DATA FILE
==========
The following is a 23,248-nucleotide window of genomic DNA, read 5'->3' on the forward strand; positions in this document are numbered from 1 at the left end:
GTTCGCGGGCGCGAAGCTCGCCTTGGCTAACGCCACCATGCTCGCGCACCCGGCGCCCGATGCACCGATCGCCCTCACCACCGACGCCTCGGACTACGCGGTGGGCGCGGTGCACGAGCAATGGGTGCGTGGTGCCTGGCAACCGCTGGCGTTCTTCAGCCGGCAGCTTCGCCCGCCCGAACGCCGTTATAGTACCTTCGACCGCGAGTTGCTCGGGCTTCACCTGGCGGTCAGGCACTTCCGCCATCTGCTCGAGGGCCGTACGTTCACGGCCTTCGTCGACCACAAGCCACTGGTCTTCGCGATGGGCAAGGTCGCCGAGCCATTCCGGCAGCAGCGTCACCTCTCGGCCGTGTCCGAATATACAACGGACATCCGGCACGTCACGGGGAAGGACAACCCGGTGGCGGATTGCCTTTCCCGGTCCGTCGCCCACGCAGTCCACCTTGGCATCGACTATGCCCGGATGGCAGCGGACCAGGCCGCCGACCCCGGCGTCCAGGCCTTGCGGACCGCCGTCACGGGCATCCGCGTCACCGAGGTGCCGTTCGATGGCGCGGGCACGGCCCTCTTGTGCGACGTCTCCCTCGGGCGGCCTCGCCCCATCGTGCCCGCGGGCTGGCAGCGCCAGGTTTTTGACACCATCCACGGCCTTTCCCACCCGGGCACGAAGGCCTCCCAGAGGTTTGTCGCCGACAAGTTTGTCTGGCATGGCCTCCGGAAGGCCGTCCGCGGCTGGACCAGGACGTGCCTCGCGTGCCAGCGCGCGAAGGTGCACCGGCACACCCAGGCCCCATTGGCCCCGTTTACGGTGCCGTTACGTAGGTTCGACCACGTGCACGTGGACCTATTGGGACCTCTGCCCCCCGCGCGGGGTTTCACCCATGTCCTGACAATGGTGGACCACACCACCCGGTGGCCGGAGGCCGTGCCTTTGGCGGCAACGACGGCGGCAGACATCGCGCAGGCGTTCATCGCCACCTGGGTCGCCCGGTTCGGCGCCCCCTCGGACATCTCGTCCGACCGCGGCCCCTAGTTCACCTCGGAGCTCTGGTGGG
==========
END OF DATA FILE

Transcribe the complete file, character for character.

The following is a 23,248-nucleotide window of genomic DNA, read 5'->3' on the forward strand; positions in this document are numbered from 1 at the left end:
GTTCGCGGGCGCGAAGCTCGCCTTGGCTAACGCCACCATGCTCGCGCACCCGGCGCCCGATGCACCGATCGCCCTCACCACCGACGCCTCGGACTACGCGGTGGGCGCGGTGCACGAGCAATGGGTGCGTGGTGCCTGGCAACCGCTGGCGTTCTTCAGCCGGCAGCTTCGCCCGCCCGAACGCCGTTATAGTACCTTCGACCGCGAGTTGCTCGGGCTTCACCTGGCGGTCAGGCACTTCCGCCATCTGCTCGAGGGCCGTACGTTCACGGCCTTCGTCGACCACAAGCCACTGGTCTTCGCGATGGGCAAGGTCGCCGAGCCATTCCGGCAGCAGCGTCACCTCTCGGCCGTGTCCGAATATACAACGGACATCCGGCACGTCACGGGGAAGGACAACCCGGTGGCGGATTGCCTTTCCCGGTCCGTCGCCCACGCAGTCCACCTTGGCATCGACTATGCCCGGATGGCAGCGGACCAGGCCGCCGACCCCGGCGTCCAGGCCTTGCGGACCGCCGTCACGGGCATCCGCGTCACCGAGGTGCCGTTCGATGGCGCGGGCACGGCCCTCTTGTGCGACGTCTCCCTCGGGCGGCCTCGCCCCATCGTGCCCGCGGGCTGGCAGCGCCAGGTTTTTGACACCATCCACGGCCTTTCCCACCCGGGCACGAAGGCCTCCCAGAGGTTTGTCGCCGACAAGTTTGTCTGGCATGGCCTCCGGAAGGCCGTCCGCGGCTGGACCAGGACGTGCCTCGCGTGCCAGCGCGCGAAGGTGCACCGGCACACCCAGGCCCCATTGGCCCCGTTTACGGTGCCGTTACGTAGGTTCGACCACGTGCACGTGGACCTATTGGGACCTCTGCCCCCCGCGCGGGGTTTCACCCATGTCCTGACAATGGTGGACCACACCACCCGGTGGCCGGAGGCCGTGCCTTTGGCGGCAACGACGGCGGCAGACATCGCGCAGGCGTTCATCGCCACCTGGGTCGCCCGGTTCGGCGCCCCCTCGGACATCTCGTCCGACCGCGGCCCCTAGTTCACCTCGGAGCTCTGGTGGG